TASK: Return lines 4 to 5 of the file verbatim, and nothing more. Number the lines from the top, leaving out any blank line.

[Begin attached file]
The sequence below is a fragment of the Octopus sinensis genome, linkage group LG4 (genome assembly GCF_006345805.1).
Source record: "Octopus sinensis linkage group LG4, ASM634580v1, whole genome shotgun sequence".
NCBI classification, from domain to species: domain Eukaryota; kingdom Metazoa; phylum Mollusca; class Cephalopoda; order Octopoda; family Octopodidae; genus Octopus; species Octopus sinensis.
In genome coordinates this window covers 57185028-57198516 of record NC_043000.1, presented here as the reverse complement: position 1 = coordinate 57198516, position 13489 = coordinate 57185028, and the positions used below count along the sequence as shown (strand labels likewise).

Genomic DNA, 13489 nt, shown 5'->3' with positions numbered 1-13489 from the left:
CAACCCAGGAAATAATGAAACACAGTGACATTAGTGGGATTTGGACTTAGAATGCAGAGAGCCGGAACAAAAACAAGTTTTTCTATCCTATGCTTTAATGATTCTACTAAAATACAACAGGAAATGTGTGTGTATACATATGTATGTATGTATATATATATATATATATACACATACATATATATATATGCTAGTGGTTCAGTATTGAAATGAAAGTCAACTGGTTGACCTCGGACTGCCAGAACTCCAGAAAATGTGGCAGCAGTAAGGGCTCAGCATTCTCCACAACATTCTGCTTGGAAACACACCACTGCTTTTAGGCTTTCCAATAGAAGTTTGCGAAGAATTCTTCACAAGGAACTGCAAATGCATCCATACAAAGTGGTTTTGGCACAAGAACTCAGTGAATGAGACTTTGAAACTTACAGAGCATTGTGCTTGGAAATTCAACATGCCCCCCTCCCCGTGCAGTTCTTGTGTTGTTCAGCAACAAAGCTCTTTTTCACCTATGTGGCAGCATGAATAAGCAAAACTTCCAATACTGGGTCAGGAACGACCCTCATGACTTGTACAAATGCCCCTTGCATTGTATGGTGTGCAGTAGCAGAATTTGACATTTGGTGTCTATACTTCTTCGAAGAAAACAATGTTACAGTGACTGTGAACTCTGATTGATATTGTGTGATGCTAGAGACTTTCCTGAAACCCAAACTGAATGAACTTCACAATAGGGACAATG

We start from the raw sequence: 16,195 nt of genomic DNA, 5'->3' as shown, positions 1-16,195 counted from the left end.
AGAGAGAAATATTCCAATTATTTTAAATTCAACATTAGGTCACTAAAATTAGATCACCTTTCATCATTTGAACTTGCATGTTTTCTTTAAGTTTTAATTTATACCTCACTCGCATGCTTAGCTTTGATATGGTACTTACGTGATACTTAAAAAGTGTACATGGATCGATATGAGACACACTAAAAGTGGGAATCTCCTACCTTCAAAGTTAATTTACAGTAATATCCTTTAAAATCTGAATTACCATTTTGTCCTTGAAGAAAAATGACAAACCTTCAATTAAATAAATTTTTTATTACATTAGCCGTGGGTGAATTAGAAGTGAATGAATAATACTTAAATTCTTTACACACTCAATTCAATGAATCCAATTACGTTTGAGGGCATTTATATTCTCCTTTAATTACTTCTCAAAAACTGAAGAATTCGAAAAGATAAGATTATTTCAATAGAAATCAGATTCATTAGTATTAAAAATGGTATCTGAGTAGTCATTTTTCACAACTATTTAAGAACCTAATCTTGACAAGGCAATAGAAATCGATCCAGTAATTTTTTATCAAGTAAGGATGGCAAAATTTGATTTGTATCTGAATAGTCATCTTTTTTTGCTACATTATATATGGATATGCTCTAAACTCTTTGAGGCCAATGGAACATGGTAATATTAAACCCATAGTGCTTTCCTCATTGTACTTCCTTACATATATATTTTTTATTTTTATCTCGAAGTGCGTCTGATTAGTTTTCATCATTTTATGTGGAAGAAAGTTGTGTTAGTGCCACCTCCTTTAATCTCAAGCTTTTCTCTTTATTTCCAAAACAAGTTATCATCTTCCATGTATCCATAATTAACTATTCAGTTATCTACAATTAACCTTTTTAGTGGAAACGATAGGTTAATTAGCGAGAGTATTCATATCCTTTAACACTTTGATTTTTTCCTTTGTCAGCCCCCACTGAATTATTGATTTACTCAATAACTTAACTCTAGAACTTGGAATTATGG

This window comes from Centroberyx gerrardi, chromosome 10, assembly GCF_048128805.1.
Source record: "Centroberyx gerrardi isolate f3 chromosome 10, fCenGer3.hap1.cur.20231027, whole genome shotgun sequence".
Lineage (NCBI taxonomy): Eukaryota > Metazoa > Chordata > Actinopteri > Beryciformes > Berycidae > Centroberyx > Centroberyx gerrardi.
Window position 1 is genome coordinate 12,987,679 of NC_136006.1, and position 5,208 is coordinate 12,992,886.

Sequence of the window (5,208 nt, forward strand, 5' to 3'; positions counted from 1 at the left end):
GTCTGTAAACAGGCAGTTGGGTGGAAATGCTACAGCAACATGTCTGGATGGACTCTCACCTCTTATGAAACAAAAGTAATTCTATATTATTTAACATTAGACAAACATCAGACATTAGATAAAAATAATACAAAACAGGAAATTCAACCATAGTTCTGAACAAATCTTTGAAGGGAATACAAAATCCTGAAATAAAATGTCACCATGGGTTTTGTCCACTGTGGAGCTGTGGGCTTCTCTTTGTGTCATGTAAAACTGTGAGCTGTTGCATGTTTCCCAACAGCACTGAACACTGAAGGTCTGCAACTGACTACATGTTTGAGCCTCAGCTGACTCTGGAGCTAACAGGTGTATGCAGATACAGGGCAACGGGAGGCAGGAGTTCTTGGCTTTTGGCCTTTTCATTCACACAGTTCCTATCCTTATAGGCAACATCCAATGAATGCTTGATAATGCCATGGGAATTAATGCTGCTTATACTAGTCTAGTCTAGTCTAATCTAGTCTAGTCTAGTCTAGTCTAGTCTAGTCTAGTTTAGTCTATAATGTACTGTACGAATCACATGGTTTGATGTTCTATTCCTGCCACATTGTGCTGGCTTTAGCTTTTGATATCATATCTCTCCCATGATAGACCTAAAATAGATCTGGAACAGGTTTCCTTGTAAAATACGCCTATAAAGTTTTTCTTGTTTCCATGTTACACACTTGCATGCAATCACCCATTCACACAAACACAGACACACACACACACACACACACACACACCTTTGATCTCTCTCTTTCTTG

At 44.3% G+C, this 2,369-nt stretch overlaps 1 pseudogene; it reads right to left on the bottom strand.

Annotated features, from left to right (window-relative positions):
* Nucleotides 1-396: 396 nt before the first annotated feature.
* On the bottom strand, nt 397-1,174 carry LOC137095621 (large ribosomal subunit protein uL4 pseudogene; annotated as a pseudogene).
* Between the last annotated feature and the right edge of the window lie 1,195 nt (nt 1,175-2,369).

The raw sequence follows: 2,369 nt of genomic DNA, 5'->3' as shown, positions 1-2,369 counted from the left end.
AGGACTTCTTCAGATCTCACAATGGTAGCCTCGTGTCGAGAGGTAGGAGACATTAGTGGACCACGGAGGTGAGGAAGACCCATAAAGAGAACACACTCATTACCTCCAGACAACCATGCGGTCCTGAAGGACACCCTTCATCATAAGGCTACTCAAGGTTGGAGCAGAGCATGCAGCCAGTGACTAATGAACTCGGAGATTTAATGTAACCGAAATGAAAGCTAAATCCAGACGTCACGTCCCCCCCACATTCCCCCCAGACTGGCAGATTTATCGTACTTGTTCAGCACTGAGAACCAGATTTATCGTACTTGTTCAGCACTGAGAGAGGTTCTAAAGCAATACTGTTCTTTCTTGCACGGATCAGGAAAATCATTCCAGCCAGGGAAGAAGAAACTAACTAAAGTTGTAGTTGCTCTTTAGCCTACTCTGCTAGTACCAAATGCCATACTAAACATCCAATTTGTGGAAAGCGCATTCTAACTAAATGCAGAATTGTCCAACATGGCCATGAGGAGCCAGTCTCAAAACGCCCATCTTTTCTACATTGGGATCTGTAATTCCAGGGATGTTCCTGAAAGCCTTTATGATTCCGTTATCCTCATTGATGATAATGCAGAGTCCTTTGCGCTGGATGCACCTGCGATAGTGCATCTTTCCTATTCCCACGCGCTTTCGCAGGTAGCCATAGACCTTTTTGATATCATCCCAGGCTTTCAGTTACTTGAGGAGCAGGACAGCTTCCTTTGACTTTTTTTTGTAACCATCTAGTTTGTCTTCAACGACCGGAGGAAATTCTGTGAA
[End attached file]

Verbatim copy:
In genome coordinates this window covers 57185028-57198516 of record NC_043000.1, presented here as the reverse complement: position 1 = coordinate 57198516, position 13489 = coordinate 57185028, and the positions used below count along the sequence as shown (strand labels likewise).

Genomic DNA, 13489 nt, shown 5'->3' with positions numbered 1-13489 from the left: